The whole of this season has revolved around St Michael’s reputation as undoubtedly the best Junior Cup side the school has ever produced.

That is a heck of a call.

It didn’t look all that accurate when their inaccuracy allowed a bristling, bustling Castleknock into the game in the first round.

It mirrored the semi-final win over Newbridge in that the final scoreline was strangely unflattering to ‘Knock, who lost out by 25 points, and The ‘Bridge, who lost by 28.

Really, this all hung on St Michael’s incredible ability to rack up tries in a hurry to turn a competitive encounter into something of a rout.

Leinster Schools Junior Cup

In fact, Newbridge out-half Sam Cahill’s clever use of space meant he picked up a try to make it a one-score game (17-10) as late as the end of the third quarter.

At the final whistle, St Michael’s had added 21 points in 11 minutes.

It is a mature looking collection with number eight Jack Boyle coming to the fore as the competition has worn on.

The back row is completed by Oscar Hurley and their captain William Hickey, all three marrying athleticism with size and game awareness.

Prop Lee Barron and second row Jack Guinane are two prominent ball carriers capable of breaking the gain line for the fast ball that can benefit a silky three-quarter-line.

Leinster Schools Junior Cup

Linking the forwards and outside backs, their half-backs Jeffrey Woods and Niall Carroll largely stick to moving the ball away while both never shut their eyes to sniping when the space is there.

Blackrock come into this with what would usually amount to a burden of pressure to make it five Junior Cups on the trot.

The rating of St Michael’s has allowed ‘Rock to work away, making the tweaks and alterations to eat into the superiority their neighbours from down the road have shown.

It looked like the tallest of orders from the pre-Cup season.

However, the competitiveness of Castleknock and Newbridge was dressed-up with the sensational way ‘Rock dismantled Belvedere in what was presumed to be a 50-50 semi-final.

Blackrock may just be timing their run to perfection as they were far more impressive than the 25-14 result suggests.

It would have been a lot more comprehensive had they kicked all of their conversions, instead of none.

There is a lot of bulk up front from tight-head Scott Barron – he picked off a hat-trick in the quarter-final – tall locks Mark Morrissey and Hugh O’Malley, their captain, flanker Adam Simpson and number eight Liam Heylin.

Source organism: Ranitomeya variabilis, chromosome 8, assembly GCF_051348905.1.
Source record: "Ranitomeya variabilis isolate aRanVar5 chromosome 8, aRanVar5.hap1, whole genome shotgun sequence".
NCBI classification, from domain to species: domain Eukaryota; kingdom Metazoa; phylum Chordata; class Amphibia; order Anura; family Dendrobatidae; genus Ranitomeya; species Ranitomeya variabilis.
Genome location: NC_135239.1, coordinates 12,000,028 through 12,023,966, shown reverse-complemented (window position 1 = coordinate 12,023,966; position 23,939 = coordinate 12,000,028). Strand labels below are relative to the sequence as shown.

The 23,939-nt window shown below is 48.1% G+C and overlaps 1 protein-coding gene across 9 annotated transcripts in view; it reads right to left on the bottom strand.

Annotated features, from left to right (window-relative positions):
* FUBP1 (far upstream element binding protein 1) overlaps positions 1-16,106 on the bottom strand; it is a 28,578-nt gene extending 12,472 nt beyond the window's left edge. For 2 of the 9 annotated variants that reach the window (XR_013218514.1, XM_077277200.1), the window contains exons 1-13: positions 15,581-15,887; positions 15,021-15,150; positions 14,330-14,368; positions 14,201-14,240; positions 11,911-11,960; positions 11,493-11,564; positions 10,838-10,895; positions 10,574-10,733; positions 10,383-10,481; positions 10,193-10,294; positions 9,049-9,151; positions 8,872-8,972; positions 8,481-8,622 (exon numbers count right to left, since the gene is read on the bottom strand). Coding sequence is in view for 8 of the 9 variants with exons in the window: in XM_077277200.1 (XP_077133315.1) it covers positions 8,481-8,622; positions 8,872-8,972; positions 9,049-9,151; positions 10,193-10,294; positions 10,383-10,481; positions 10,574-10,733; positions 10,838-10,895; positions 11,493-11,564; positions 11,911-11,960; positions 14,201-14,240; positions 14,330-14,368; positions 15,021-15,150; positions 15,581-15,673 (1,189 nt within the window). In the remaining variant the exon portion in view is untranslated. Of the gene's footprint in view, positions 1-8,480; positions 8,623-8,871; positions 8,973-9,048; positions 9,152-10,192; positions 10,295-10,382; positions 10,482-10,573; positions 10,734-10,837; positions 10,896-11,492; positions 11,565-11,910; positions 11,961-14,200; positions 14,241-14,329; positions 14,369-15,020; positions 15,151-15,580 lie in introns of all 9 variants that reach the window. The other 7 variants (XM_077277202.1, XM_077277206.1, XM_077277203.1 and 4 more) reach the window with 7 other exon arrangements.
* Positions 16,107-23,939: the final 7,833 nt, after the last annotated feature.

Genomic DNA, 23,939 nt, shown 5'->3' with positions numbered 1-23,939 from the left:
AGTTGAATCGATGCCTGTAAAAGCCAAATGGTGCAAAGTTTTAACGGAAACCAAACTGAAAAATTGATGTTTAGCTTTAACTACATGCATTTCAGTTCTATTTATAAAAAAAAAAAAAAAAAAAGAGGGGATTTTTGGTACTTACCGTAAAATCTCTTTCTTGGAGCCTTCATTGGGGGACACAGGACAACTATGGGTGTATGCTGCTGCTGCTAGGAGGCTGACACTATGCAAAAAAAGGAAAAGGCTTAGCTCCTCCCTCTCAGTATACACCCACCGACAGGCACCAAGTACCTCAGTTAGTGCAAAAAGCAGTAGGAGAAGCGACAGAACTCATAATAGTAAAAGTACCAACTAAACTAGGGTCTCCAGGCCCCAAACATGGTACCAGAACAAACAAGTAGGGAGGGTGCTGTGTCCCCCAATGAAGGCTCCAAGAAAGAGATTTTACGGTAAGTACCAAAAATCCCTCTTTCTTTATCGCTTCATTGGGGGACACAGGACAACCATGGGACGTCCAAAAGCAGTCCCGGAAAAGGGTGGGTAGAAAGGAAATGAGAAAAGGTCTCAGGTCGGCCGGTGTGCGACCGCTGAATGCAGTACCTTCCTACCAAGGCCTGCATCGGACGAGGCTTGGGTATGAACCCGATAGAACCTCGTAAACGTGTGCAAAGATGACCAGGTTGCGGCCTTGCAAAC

The ‘Rock weapons in behind are not as pronounced as, say, St Michael’s centre Chris Cosgrave.

It is more about the power of the collective with full-back Shane Murray and centres Adam Dixon and Sam Small willing and able to take advantage of any defensive lapses.

Their wings John Campbell and Michael Lowey look like natural finishers with the speed to go on the outside.

If Blackrock can plant a seed of doubt in St Michael’s, they have every chance to cause an upset.

If St Michael’s can put right what went wrong in the semi-final, they have the talent and, no doubt, the intention to put on a show.

Paths to the Final

First round: Blackrock College 15 Terenure College 6; St Michael’s College 35 Castleknock College 10

Quarter-finals: Blackrock College 15 Gonzaga College 8; St Michael’s College 75 Kilkenny College 7

Semi-finals: Blackrock College 25 Belvedere College 14; St Michael’s College 38 Newbridge College 10

Blackrock College (Possible): Shane Murray, John Campbell, Sam Small, Adam Dixon, Michael Lowey; Michael Moloney, Matthew Cullen; Ben Melly-Murphy, Charlie O’Carroll, Scott Barron, Mark Morrissey, Hugh O’Malley (capt), Adam Simpson, James Culhane, Liam Heylin

St Michael’s College (Possible): Eddie Kelly; Simon O’Kelly, Christopher Cosgrave, Tim Gilsenan, Zach Harrison; Niall Carroll, Jeffrey Woods; Lee Barron, Conor Booth, James Power, Stephen Woods, Jack Guinane, Oscar Hurley, William Hickey (capt), Jack Boyle